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Gear Review

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Kahtoola KTS Steel

My review might be a little biased as the Kahtoola KTS Steel is the only crampon I’ve ever seriously used. However, I really don’t see the need to use any other for anything but the most technical climbs. If for some reason you might think these crampons are not quite beefy enough for hardcore use, just consider that Lhakpa Gelu Sherpa set the former speed ascent (10 hours 56 minutes and 46 seconds) of Mt. Everest using a pair of Kahtoola KTS.

I purchased my pair of Kahtoola KTS steel crampons before climbing Gannett Peak, WY. This was my first glacier climb, and admittedly was rather naive and made many silly mistakes. One mistake I didn’t make was choosing the KTS. The first thing that appealed to me was that these had been called “racing” crampons. I didn’t want to spend 500 dollars on crampons and mountaineering boots, and the Idea of crampons strapping onto practically any piece of footwear was very appealing. Add to that they were the least expensive crampon I could find at the time. :-)

I will fully admit… using my Brooks Adrenalin road runners was a weeeee bit of a mistake on Gannett, but the crampons worked exactly how I would expect them too. Since Gannett, I have used my Kahtoola KTS on Mt. Hood, Mt. Rainier, and Mt. Shasta. On the latter three peaks I upgraded my footwear a bit; using the Asolo Fugitive GTX on Hood and the Raichle (Now Mammut) Mt. Trail XT GTX on Rainer and Shasta. On all peaks the KTS performed beautifully.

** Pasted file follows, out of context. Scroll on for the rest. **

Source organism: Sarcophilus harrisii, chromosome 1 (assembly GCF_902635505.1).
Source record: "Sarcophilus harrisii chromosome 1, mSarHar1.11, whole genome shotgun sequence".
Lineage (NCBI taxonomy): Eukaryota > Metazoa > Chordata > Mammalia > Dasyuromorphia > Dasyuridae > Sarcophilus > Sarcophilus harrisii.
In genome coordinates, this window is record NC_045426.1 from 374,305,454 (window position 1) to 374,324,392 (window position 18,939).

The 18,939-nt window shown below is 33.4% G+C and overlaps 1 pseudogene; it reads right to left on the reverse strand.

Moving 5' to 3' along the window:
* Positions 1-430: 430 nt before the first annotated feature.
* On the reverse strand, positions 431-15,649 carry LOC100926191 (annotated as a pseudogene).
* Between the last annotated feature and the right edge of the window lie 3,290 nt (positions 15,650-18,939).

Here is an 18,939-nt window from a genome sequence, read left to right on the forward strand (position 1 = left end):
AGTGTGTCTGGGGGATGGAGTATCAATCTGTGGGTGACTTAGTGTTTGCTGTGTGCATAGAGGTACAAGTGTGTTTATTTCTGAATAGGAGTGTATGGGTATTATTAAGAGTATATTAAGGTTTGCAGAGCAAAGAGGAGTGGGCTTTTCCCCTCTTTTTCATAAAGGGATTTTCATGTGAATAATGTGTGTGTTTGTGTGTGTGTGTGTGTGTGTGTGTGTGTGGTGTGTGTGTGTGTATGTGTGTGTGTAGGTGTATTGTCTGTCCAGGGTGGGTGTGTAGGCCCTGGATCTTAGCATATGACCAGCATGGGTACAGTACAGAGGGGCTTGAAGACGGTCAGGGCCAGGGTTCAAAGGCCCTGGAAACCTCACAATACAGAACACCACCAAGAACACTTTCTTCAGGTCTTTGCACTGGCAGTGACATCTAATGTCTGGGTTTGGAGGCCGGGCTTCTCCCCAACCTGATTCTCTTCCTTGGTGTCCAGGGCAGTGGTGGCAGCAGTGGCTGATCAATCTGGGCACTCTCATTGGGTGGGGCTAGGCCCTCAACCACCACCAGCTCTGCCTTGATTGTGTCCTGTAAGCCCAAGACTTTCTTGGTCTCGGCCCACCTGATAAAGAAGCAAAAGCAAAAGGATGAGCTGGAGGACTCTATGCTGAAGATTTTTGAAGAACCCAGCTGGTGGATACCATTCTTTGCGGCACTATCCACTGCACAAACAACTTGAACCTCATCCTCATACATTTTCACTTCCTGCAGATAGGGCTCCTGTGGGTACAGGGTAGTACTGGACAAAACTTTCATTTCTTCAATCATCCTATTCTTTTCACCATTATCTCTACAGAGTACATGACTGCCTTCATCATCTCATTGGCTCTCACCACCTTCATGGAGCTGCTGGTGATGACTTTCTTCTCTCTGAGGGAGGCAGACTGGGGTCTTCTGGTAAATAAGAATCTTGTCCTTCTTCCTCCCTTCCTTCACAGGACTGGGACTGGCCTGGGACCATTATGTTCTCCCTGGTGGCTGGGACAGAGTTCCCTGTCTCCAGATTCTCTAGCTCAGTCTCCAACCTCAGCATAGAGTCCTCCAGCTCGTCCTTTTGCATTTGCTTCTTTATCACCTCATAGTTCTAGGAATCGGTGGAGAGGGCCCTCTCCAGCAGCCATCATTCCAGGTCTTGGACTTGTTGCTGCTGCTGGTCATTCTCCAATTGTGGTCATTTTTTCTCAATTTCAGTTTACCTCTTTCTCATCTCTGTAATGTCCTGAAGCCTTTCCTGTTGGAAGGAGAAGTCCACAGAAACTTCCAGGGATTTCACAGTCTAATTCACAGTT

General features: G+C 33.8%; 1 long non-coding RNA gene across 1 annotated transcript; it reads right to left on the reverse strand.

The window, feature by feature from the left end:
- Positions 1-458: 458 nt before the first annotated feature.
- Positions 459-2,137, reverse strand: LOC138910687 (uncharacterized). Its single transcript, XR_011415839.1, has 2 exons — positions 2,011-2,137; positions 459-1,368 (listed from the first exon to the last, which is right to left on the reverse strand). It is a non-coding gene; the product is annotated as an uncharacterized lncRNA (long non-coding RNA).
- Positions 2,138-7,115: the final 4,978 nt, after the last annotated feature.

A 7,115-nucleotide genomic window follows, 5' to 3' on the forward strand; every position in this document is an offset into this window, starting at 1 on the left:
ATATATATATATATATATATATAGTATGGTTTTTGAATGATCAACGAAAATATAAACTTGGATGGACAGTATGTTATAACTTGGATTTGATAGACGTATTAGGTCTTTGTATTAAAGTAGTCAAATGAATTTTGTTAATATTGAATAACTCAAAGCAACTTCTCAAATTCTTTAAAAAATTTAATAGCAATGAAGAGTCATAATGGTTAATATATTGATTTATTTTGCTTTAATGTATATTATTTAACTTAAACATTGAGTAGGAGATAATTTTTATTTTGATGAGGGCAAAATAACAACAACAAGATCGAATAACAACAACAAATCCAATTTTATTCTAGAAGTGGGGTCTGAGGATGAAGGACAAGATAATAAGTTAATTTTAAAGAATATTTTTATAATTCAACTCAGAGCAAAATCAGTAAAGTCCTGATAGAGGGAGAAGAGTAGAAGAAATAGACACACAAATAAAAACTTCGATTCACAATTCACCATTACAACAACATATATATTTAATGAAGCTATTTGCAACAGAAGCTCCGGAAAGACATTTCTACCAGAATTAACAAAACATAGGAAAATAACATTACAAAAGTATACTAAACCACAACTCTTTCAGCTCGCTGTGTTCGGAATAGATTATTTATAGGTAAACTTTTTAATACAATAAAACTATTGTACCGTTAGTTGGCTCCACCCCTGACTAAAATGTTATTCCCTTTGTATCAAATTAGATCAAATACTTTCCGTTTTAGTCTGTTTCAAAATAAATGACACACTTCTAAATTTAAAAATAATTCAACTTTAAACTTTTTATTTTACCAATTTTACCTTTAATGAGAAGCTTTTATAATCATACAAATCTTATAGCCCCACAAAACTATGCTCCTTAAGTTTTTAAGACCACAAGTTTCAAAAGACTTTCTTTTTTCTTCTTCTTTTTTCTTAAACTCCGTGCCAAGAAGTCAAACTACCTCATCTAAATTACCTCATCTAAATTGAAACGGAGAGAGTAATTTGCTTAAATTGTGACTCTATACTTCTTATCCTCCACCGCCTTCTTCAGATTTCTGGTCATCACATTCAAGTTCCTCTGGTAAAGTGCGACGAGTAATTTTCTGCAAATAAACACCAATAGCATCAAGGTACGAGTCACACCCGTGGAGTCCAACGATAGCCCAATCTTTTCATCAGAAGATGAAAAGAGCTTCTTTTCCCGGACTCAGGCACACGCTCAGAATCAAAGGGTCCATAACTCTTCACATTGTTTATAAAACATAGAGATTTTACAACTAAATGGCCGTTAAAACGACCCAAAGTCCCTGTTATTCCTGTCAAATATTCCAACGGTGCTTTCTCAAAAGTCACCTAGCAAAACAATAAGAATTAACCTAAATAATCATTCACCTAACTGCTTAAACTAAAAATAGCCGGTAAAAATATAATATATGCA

The advantages should be fairly apparent. The leaf spring allows you to wear flexible footwear. This means lighter more comfortable travel. In my opinion the ability to move quickly and agilely, more than compensates for perceived shortcomings that the Kahtoola might have against a C2/C3 set up.

As with any product the Kahtoola KTS is not perfect. Adjusting the crampons with mittens is next to impossible. The Leaf spring can get bent. I took a hard fall on Gannett (not the crampons fault, I was being dumb) flew over the bergschrund and the first thing to hit the side of the mountain were my Kahtoola KTS. I tweaked the leaf spring a bit. Once I got back home I adjusted them a little and haven’t had any problems since. After a awhile the rubber bands that hold the excess strap in place can become brittle and break.

I’m not sure where my next glaciated climb is going to be, but my Kahtoola KTS are going to be right there with me.

Responded on

Did you worry at all about frostbitten toes? What if you'd had to spend the night outside? I love trail runners on a mountaineering route is questionable, as you admit. You can rent plastic boots and crampons, you know.